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Could all launches be fairly lined up according to one single scalar metric representing how much kinetic energy they impart to their payloads - from launch pad to whatever trajectory the payload ends up in?

Popularly, mass to low Earth orbit or mass to geosynchronous orbit are used to classify rockets. But those figures depend on many assumptions and circumstances because there are always different payloads, orbits, launch sites, launcher configurations, etc. Is there any simple measure, such as how much kinetic energy a launch event ultimately transfers to its payload?

Is there a better idea along these same lines? Rocketry, like all other shipping, is about only three things: relocation, relocation, relocation. What is the bottom line?

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  • $\begingroup$ 1/2mv<sup>2</sup>? $\endgroup$
    – Hobbes
    Feb 22, 2018 at 17:11
  • $\begingroup$ @Hobbes Sure, but how do I figure that out per launch? What I'm looking for is how to avoid the specifics, not having to get intimately into depth with them. $\endgroup$
    – LocalFluff
    Feb 22, 2018 at 17:38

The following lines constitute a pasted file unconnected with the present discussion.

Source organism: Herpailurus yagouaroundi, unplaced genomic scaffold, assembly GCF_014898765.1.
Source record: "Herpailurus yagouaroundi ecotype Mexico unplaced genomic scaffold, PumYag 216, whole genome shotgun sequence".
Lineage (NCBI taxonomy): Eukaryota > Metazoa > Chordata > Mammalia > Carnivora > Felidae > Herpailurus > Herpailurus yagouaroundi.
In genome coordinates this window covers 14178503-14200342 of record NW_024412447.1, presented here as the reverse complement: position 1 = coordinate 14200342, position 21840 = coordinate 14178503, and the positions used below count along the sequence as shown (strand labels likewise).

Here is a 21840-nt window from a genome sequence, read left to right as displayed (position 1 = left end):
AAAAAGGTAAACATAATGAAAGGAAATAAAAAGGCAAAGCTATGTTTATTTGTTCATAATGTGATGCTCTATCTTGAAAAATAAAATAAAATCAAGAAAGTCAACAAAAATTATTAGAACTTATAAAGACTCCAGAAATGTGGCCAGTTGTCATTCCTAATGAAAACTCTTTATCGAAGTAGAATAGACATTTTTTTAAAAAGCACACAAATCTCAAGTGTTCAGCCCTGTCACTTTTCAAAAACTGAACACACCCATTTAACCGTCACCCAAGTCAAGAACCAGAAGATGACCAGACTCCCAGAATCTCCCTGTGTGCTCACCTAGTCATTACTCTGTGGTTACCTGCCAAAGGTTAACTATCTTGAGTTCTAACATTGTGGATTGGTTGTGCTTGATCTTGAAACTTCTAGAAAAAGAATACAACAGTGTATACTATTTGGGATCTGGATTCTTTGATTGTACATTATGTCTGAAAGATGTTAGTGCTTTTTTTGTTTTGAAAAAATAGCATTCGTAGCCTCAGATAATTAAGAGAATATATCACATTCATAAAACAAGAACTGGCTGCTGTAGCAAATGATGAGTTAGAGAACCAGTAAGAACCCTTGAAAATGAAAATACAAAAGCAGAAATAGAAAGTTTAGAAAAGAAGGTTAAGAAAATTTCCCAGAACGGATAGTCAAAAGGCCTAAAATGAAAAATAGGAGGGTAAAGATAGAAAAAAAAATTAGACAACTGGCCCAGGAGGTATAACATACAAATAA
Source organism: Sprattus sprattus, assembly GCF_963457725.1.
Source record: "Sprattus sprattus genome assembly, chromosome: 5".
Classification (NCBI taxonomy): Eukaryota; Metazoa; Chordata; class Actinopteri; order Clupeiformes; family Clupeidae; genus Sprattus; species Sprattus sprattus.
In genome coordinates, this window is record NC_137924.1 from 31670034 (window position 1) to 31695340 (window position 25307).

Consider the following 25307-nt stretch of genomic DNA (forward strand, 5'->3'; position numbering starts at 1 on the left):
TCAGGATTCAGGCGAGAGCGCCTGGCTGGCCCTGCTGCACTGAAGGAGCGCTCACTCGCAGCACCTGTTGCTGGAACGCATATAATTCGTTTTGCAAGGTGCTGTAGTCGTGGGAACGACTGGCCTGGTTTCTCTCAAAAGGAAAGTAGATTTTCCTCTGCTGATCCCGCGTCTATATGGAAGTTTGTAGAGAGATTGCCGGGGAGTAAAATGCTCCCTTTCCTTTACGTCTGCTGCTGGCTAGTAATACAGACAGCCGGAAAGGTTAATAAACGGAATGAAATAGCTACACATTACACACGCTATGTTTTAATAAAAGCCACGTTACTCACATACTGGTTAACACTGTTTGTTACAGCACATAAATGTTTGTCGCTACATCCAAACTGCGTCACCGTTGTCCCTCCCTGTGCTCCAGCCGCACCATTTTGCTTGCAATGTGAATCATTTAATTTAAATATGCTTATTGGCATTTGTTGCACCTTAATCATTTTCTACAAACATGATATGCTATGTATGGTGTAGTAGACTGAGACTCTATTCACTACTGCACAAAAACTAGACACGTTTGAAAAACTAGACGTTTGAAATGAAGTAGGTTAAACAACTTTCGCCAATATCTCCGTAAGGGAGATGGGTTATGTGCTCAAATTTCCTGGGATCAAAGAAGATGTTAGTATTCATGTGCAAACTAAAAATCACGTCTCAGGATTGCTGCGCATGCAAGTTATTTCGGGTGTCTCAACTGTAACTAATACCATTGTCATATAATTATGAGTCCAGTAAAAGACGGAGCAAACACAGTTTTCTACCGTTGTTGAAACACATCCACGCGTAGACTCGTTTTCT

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I don't think you can avoid the specifics and still end up with a better metric than 'mass to low Earth orbit or mass to geosynchronous orbit'.

For one, launcher performance depends on orbit. See for instance this question that compares a few launchers. The difference in payload changes a lot depending on the target orbit. So the orbit has to be part your metric.

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  • $\begingroup$ wouldn't it be mass to LEO or GTO? $\endgroup$
    – user20636
    Feb 22, 2018 at 22:50
  • $\begingroup$ As the linked question indicates, you can't extrapolate from 'payload to LEO' to 'payload to GEO' or 'payload to escape velocity' so you end up with two or three figures instead of one. $\endgroup$
    – Hobbes
    Feb 23, 2018 at 7:26
  • $\begingroup$ I thought most launchers (that do launches for geosynchronous spacecraft quote payload to GTO not GEO $\endgroup$
    – user20636
    Feb 24, 2018 at 1:41

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